Our research also reinforces the importance of harnessing politics within organisations. While it is a given that most firms will be impacted by politics, the brunt of academic research suggests that politics are generally detrimental. For example, when firms are highly political, absenteeism is more likely, turnover rates are higher, and overall morale suffers. Our study highlights the ability for positive outcomes to emerge (i.e. strategic focus and internal integration), particularly when top executives are perceived as able to harness and leverage the political infrastructure.

The word “perceived” is also noteworthy. Our study doesn’t assess the “actual” political skill of top supply chain executives…nor do we measure the executive’s self-assessment of their own political savvy. We investigate the extent to which SCM executives have a reputation for being politically skilled. By measuring the executive’s political skill from the vantage point of operational-level employees within firms, we explore the impact of simply being perceived as possessing the ability to successfully navigate the political environment. As the findings illustrate, the mere perception of executives being politically skilled is impactful and robust.

So, what does it all mean? Perhaps the most significant take-away is that accumulated technical expertise is not enough for those with their eyes set on the top SCM executive spot. Social skills and political capabilities are also vital for success at this level. Moreover, firms looking to fill such a slot should not only assess the supply chain-related knowledge and decision-making skills of candidates, but also their ability to engage socially.

The findings also reinforce the importance of a strategic focus on SCM. It is likely that firms find internal integration difficult to accomplish because their strategic imperatives don’t emphasize integration. One of the most expedient means of suggesting the strategic importance of SCM is to designate a top executive to oversee supply chain activities. However, this doesn’t necessarily precipitate integration at the operational-level. Such integration is more likely a result of a firm-wide embracing of SCM, which is much more probable when top SCM executives are able to extinguish the disintegration associated with firm politics.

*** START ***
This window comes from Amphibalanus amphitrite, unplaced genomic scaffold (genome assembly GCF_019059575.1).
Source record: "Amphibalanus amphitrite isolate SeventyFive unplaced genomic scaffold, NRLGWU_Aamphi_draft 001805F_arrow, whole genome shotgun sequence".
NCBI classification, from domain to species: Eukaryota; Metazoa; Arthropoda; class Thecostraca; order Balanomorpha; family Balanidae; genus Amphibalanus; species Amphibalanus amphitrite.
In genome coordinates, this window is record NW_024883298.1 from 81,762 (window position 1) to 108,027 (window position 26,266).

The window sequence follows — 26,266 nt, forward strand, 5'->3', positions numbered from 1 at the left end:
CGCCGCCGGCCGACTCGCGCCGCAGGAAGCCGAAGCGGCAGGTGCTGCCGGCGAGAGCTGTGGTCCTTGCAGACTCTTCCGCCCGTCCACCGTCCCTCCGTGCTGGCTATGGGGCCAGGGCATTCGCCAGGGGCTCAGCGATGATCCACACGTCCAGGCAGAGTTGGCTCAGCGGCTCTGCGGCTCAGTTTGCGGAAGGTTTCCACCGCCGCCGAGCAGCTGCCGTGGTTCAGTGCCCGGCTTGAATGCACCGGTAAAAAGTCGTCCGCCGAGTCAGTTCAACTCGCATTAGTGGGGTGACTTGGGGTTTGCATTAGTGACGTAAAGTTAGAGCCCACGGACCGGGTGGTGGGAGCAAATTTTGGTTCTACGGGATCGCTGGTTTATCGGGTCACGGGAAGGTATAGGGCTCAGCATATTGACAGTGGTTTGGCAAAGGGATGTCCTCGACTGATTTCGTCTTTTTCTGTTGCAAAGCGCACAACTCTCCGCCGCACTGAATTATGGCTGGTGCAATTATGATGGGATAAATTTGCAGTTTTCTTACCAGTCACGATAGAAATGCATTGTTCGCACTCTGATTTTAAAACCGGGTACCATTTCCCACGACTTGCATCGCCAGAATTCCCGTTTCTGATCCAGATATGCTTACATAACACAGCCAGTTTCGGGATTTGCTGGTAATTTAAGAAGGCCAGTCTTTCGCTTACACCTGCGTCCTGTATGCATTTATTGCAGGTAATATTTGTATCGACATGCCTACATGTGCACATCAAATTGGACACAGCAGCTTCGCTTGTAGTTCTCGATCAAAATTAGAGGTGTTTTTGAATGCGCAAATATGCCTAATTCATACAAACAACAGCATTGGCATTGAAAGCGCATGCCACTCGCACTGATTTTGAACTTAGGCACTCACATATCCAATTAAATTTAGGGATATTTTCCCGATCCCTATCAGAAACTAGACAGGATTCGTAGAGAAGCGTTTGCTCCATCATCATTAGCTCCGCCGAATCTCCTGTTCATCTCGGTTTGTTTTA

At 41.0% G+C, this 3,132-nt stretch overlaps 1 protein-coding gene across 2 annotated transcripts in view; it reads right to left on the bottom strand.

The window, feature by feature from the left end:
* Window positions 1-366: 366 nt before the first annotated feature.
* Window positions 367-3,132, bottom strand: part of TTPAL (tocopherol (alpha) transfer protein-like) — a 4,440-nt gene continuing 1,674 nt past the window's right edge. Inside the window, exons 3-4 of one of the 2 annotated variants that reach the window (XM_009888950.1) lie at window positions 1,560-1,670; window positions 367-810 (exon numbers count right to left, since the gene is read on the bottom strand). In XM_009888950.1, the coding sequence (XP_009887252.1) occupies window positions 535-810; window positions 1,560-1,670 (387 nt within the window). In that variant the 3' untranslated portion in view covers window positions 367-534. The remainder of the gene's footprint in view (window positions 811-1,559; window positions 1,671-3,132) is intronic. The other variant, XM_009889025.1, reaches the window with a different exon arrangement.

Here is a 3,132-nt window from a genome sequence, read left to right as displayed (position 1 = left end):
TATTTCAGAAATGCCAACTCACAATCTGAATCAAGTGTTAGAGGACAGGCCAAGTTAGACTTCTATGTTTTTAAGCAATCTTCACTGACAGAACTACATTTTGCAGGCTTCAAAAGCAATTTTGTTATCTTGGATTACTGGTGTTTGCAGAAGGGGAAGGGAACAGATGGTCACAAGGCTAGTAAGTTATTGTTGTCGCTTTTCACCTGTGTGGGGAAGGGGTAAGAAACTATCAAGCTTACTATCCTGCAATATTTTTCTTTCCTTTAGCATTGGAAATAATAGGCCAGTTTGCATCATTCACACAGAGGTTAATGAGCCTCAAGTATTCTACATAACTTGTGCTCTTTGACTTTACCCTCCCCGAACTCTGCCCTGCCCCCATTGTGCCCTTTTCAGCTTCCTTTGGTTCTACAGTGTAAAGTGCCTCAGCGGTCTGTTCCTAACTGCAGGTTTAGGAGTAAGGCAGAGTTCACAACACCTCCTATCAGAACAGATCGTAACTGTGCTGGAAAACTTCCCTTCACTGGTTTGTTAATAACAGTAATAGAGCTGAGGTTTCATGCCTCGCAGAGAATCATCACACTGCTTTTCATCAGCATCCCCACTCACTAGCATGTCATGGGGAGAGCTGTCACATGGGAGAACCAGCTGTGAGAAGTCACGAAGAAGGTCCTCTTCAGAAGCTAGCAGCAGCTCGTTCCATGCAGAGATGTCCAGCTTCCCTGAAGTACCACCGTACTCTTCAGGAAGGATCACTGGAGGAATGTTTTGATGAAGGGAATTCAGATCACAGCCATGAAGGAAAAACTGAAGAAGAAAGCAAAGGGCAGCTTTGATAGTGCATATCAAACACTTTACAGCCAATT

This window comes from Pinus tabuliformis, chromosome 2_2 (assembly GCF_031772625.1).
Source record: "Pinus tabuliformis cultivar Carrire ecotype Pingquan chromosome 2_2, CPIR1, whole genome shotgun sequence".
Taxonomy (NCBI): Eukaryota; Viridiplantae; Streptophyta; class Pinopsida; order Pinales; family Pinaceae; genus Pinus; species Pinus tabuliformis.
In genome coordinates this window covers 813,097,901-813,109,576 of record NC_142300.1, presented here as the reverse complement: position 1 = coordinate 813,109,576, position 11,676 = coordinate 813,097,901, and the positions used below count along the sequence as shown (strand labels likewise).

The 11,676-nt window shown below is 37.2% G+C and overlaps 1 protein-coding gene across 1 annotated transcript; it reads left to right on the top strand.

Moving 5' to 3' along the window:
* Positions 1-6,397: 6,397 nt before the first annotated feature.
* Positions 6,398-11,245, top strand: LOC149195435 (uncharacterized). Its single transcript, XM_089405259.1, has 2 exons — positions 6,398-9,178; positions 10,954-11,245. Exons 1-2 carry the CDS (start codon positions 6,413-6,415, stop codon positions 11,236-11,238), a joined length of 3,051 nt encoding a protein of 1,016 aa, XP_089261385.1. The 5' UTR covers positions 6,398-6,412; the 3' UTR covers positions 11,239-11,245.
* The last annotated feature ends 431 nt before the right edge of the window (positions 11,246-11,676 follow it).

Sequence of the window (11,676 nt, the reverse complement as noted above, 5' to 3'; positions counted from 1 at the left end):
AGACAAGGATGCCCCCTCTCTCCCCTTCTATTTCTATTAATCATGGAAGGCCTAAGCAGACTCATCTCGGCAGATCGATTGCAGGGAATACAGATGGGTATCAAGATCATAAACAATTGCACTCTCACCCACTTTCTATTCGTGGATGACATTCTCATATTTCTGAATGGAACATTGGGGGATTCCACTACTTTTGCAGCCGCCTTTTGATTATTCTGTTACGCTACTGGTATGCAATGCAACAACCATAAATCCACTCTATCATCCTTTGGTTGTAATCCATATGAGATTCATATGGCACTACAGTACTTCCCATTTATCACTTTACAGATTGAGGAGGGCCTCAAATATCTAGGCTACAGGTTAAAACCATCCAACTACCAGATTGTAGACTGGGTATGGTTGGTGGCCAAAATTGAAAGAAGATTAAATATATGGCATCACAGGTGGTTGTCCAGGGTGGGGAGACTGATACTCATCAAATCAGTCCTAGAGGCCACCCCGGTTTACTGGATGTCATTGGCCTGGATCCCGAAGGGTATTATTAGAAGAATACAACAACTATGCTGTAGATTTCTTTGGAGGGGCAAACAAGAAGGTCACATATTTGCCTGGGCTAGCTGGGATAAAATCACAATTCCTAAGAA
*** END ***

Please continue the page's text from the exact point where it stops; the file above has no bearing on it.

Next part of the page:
LaDonna M. Thornton is an Assistant Professor of Business Analytics, Information Systems, and Supply Chain at Florida State University. Dr. Thornton’s research interests include supply chain relational behaviour, the impact of political behaviour on supply chain management, and social responsibility. Her work has been published in Decision Sciences Journal, Journal of Business Logistics, Journal of Supply Chain Management and others. Dr. Thornton’s industry background is in distribution and transportation management.

Terry L. Esper is the Oren Harris Endowed Chair in Logistics and Associate Professor in the Department of supply chain Management at the Sam M. Walton College of Business at University of Arkansas. Dr. Esper’s research interests include interfirm dynamics, supply chain orientation, marketing, and supply chain interfaces. His findings have been published in Journal of Business Logistics, Journal of Supply Chain Management, Journal of Retailing, Journal of the Academy of Marketing Science, Transportation Journal and others. He also has been named an associate editor of the Journal of Supply Chain management.

Chad W. Autry is the William J. Taylor Professor and Department Head of Marketing and Supply Chain Management, in the College of Business Administration at the University of Tennessee. Dr. Autry’s research focuses on collaborative and socially responsible supply chain relationships. He is author of over 70 articles in academic and professional and is also an author in three recent books published by Pearson/Financial Times Press that focus on current and future supply chain management practice. Dr. Autry’s professional background is in retail operations, and he has worked with and for numerous professional, civic, and governmental organizations related to supply chain process improvement. Dr. Autry is the former Editor of the Journal of Supply Chain Management and is Associate Editor for three other publications.